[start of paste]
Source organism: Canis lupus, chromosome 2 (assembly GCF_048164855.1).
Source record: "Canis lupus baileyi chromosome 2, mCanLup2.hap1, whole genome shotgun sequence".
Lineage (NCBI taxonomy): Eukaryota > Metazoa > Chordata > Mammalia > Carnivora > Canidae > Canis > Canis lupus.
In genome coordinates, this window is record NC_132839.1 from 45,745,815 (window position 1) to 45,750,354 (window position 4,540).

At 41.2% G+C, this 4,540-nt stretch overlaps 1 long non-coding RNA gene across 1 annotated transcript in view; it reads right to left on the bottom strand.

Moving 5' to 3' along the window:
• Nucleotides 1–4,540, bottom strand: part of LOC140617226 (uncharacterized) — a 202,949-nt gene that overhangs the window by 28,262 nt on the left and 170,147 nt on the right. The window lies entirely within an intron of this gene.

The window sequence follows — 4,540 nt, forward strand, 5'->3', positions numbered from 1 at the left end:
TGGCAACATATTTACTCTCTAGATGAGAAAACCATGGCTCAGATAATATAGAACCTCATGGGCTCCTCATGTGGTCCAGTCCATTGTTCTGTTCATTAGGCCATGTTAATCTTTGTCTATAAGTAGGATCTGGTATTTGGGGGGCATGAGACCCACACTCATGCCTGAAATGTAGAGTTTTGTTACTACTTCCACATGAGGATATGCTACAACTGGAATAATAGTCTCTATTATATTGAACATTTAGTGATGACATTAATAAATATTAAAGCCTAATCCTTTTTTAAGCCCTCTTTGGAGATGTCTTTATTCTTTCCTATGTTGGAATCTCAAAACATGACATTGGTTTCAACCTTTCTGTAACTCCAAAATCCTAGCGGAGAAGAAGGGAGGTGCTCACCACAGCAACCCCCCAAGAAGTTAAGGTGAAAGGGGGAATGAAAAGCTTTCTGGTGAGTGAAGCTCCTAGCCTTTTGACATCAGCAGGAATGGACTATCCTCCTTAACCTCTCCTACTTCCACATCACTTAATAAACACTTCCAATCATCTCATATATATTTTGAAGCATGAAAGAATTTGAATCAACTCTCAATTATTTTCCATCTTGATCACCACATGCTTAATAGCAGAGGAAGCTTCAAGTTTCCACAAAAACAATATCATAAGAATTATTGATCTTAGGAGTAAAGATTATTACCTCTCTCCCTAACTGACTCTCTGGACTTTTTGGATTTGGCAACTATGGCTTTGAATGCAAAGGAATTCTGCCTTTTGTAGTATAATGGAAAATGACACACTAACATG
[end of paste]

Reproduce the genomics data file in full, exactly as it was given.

Source organism: Canis lupus, chromosome 2 (assembly GCF_048164855.1).
Source record: "Canis lupus baileyi chromosome 2, mCanLup2.hap1, whole genome shotgun sequence".
Lineage (NCBI taxonomy): Eukaryota > Metazoa > Chordata > Mammalia > Carnivora > Canidae > Canis > Canis lupus.
In genome coordinates, this window is record NC_132839.1 from 45,745,815 (window position 1) to 45,750,354 (window position 4,540).

At 41.2% G+C, this 4,540-nt stretch overlaps 1 long non-coding RNA gene across 1 annotated transcript in view; it reads right to left on the bottom strand.

Moving 5' to 3' along the window:
• Nucleotides 1–4,540, bottom strand: part of LOC140617226 (uncharacterized) — a 202,949-nt gene that overhangs the window by 28,262 nt on the left and 170,147 nt on the right. The window lies entirely within an intron of this gene.

The window sequence follows — 4,540 nt, forward strand, 5'->3', positions numbered from 1 at the left end:
TGGCAACATATTTACTCTCTAGATGAGAAAACCATGGCTCAGATAATATAGAACCTCATGGGCTCCTCATGTGGTCCAGTCCATTGTTCTGTTCATTAGGCCATGTTAATCTTTGTCTATAAGTAGGATCTGGTATTTGGGGGGCATGAGACCCACACTCATGCCTGAAATGTAGAGTTTTGTTACTACTTCCACATGAGGATATGCTACAACTGGAATAATAGTCTCTATTATATTGAACATTTAGTGATGACATTAATAAATATTAAAGCCTAATCCTTTTTTAAGCCCTCTTTGGAGATGTCTTTATTCTTTCCTATGTTGGAATCTCAAAACATGACATTGGTTTCAACCTTTCTGTAACTCCAAAATCCTAGCGGAGAAGAAGGGAGGTGCTCACCACAGCAACCCCCCAAGAAGTTAAGGTGAAAGGGGGAATGAAAAGCTTTCTGGTGAGTGAAGCTCCTAGCCTTTTGACATCAGCAGGAATGGACTATCCTCCTTAACCTCTCCTACTTCCACATCACTTAATAAACACTTCCAATCATCTCATATATATTTTGAAGCATGAAAGAATTTGAATCAACTCTCAATTATTTTCCATCTTGATCACCACATGCTTAATAGCAGAGGAAGCTTCAAGTTTCCACAAAAACAATATCATAAGAATTATTGATCTTAGGAGTAAAGATTATTACCTCTCTCCCTAACTGACTCTCTGGACTTTTTGGATTTGGCAACTATGGCTTTGAATGCAAAGGAATTCTGCCTTTTGTAGTATAATGGAAAATGACACACTAACATG